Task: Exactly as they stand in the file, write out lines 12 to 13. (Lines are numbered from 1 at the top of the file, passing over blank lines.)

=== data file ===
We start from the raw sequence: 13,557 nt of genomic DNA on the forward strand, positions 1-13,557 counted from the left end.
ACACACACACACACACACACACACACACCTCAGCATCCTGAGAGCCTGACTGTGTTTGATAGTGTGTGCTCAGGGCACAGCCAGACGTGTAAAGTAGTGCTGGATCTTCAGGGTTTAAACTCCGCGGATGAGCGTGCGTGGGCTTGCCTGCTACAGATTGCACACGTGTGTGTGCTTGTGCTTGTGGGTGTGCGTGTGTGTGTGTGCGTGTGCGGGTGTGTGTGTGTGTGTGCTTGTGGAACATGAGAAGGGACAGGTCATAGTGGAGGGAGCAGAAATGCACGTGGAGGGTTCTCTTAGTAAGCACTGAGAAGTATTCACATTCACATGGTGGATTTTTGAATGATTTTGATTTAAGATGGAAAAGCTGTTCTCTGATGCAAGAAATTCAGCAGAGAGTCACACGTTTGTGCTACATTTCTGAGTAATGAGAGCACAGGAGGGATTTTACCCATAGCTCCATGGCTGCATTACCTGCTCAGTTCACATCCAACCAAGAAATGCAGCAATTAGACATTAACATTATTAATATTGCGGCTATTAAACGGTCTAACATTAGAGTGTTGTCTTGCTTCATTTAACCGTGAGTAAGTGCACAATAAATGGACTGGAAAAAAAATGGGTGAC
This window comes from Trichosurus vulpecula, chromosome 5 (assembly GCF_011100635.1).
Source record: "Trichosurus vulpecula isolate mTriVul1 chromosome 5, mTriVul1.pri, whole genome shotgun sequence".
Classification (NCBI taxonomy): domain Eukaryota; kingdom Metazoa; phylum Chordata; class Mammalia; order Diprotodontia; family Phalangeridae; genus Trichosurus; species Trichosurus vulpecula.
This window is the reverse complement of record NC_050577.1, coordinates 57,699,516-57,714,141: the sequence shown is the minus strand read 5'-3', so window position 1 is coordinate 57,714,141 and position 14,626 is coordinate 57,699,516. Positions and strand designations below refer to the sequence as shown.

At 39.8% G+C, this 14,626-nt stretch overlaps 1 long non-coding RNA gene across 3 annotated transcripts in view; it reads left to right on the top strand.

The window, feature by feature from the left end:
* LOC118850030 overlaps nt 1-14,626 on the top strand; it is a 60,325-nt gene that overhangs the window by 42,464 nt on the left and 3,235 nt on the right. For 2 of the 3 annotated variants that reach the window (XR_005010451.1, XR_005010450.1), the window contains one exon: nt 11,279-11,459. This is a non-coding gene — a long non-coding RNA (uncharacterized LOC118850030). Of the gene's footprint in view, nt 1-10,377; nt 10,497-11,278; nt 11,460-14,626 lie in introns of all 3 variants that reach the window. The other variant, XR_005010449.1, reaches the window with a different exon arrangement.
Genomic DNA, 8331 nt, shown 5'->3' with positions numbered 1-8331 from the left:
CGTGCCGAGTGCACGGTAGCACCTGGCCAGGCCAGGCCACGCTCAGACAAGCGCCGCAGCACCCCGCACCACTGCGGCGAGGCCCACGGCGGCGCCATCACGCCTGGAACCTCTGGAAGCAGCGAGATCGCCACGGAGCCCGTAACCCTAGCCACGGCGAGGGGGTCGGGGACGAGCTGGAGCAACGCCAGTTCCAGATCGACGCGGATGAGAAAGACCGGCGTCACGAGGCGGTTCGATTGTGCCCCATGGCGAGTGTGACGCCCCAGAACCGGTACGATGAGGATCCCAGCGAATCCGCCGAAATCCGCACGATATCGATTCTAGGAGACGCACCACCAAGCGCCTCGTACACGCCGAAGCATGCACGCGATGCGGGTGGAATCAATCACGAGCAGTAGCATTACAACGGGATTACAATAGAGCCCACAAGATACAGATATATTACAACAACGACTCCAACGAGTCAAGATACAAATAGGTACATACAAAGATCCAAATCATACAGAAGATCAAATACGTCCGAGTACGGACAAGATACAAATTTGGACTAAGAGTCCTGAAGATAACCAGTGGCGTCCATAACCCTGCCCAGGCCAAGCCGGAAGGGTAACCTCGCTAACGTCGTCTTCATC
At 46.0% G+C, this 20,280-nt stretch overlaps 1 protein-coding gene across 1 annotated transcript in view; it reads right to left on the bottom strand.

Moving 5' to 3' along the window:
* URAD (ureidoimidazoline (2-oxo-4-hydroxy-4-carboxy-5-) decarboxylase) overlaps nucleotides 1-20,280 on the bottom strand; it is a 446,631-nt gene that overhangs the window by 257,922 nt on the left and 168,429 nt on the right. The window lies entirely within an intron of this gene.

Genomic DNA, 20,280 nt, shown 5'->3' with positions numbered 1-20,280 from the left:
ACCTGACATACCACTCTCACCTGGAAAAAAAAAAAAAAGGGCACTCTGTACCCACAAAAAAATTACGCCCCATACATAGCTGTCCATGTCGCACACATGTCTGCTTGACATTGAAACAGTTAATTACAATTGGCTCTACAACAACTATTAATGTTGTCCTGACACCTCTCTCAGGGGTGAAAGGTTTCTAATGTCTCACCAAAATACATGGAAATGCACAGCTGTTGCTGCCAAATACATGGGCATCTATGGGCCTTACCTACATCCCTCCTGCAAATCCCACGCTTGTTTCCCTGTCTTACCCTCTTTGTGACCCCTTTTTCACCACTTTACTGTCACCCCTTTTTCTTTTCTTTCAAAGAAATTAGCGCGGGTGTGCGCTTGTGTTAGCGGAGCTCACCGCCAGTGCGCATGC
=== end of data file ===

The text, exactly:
At 46.0% G+C, this 20,280-nt stretch overlaps 1 protein-coding gene across 1 annotated transcript in view; it reads right to left on the bottom strand.

Moving 5' to 3' along the window: